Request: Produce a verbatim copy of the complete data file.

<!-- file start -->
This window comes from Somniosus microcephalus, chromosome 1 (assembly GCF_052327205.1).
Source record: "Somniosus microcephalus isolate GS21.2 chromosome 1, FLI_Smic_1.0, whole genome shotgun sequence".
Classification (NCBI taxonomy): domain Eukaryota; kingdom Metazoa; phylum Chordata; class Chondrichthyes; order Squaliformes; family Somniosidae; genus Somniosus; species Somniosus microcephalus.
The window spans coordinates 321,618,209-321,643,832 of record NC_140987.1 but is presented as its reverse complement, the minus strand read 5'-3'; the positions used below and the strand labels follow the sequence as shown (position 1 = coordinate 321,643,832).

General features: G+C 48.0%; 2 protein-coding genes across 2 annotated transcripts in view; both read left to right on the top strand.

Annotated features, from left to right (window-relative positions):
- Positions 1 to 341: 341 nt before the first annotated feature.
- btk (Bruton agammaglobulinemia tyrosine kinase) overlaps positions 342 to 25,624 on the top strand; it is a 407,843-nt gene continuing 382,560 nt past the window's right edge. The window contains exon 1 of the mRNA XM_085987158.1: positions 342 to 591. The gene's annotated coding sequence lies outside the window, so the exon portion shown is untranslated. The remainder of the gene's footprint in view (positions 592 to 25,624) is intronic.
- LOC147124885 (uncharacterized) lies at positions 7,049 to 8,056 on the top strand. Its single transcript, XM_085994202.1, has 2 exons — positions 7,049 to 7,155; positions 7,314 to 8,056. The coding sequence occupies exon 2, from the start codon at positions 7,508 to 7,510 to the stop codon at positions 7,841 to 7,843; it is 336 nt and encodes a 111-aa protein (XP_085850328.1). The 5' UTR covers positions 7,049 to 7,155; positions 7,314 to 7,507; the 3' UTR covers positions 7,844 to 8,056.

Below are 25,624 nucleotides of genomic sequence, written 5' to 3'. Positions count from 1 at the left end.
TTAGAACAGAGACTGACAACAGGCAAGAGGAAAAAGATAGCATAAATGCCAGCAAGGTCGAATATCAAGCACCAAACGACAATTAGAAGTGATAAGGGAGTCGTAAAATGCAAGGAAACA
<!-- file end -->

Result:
This window comes from Somniosus microcephalus, chromosome 1 (assembly GCF_052327205.1).
Source record: "Somniosus microcephalus isolate GS21.2 chromosome 1, FLI_Smic_1.0, whole genome shotgun sequence".
Classification (NCBI taxonomy): domain Eukaryota; kingdom Metazoa; phylum Chordata; class Chondrichthyes; order Squaliformes; family Somniosidae; genus Somniosus; species Somniosus microcephalus.
The window spans coordinates 321,618,209-321,643,832 of record NC_140987.1 but is presented as its reverse complement, the minus strand read 5'-3'; the positions used below and the strand labels follow the sequence as shown (position 1 = coordinate 321,643,832).

General features: G+C 48.0%; 2 protein-coding genes across 2 annotated transcripts in view; both read left to right on the top strand.

Annotated features, from left to right (window-relative positions):
- Positions 1 to 341: 341 nt before the first annotated feature.
- btk (Bruton agammaglobulinemia tyrosine kinase) overlaps positions 342 to 25,624 on the top strand; it is a 407,843-nt gene continuing 382,560 nt past the window's right edge. The window contains exon 1 of the mRNA XM_085987158.1: positions 342 to 591. The gene's annotated coding sequence lies outside the window, so the exon portion shown is untranslated. The remainder of the gene's footprint in view (positions 592 to 25,624) is intronic.
- LOC147124885 (uncharacterized) lies at positions 7,049 to 8,056 on the top strand. Its single transcript, XM_085994202.1, has 2 exons — positions 7,049 to 7,155; positions 7,314 to 8,056. The coding sequence occupies exon 2, from the start codon at positions 7,508 to 7,510 to the stop codon at positions 7,841 to 7,843; it is 336 nt and encodes a 111-aa protein (XP_085850328.1). The 5' UTR covers positions 7,049 to 7,155; positions 7,314 to 7,507; the 3' UTR covers positions 7,844 to 8,056.

Below are 25,624 nucleotides of genomic sequence, written 5' to 3'. Positions count from 1 at the left end.
TTAGAACAGAGACTGACAACAGGCAAGAGGAAAAAGATAGCATAAATGCCAGCAAGGTCGAATATCAAGCACCAAACGACAATTAGAAGTGATAAGGGAGTCGTAAAATGCAAGGAAACA